Pulmonary bleb

Last revised by Liz Silverstone on 6 Mar 2024

Pulmonary blebs are small subpleural air-filled circumscribed cystic spaces, usually less than 1 cm in diameter 4. There is an association with small airways disease. Rupture causes pneumothorax and is associated with tobacco smoking.

Blebs are a very common finding in otherwise normal individuals. They are often found in young patients. They are more common in thin patients and in cigarette smokers 1

In the vast majority of cases, blebs remain asymptomatic. Occasionally they are thought to rupture resulting in a pneumothorax

Blebs are thought to occur as a result of subpleural alveolar rupture, due to strain overload of the elastic fibers.

Pulmonary bullae are, like blebs, cystic air spaces that have an imperceptible wall (less than 1 mm). Bullae are typically larger but there is no size cut-off to distinguish bullae from blebs. Blebs may, over time, coalesce to form bullae 1.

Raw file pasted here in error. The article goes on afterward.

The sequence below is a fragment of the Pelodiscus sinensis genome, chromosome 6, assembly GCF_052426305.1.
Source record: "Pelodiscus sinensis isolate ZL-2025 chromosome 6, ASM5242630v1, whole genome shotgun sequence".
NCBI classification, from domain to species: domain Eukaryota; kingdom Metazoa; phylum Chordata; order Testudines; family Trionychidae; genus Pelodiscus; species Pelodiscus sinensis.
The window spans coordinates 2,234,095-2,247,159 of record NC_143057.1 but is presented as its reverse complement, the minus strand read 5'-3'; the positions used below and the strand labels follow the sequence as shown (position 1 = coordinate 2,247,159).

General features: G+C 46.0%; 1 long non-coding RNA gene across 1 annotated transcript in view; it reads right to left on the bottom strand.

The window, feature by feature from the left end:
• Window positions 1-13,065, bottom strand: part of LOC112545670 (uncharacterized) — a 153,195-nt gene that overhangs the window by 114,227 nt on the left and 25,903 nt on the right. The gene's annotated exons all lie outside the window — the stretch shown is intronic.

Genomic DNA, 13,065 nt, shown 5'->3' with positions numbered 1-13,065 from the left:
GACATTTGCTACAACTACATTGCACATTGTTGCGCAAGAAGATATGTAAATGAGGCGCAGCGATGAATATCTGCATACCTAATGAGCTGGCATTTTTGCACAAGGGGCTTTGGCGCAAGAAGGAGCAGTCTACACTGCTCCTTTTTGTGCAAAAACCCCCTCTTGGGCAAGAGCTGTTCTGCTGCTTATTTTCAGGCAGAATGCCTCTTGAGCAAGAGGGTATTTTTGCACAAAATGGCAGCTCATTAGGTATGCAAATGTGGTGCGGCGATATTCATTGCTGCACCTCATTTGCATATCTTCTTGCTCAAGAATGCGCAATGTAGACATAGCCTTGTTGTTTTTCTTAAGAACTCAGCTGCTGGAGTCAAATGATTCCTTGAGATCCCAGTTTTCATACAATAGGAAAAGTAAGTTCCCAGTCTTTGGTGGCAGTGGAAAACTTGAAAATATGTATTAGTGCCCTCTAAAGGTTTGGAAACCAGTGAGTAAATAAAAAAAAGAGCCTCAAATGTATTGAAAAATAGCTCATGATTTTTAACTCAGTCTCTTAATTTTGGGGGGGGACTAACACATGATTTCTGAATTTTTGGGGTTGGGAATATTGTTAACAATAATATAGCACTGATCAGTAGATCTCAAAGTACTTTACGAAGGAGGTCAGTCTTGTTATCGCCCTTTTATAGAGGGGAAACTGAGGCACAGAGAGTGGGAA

The smallest blebs are not visible on imaging but can be detected in pathological specimens.

Pulmonary blebs are not visible on chest x-rays, but may be seen on the lung windows of CTs. In patients who have had a pneumothorax secondary to a ruptured bleb, it is often difficult, if not impossible, to locate since it has decompressed, is surrounded by pneumothorax and has deflated adjacent lung.

Blebs appear as small (<1 or 2 cm) subpleural air spaces, located most frequently at the lung apices. They have thin, almost imperceptible walls. Coronal MinIPs improve detection.

Key differential considerations include:

  • bulla: thin wall (<1 mm), usually considered larger than blebs (>1 or 2 cm)

  • pulmonary cyst: wall thickness 1-3 mm

  • pneumatocele: deeper within the lung

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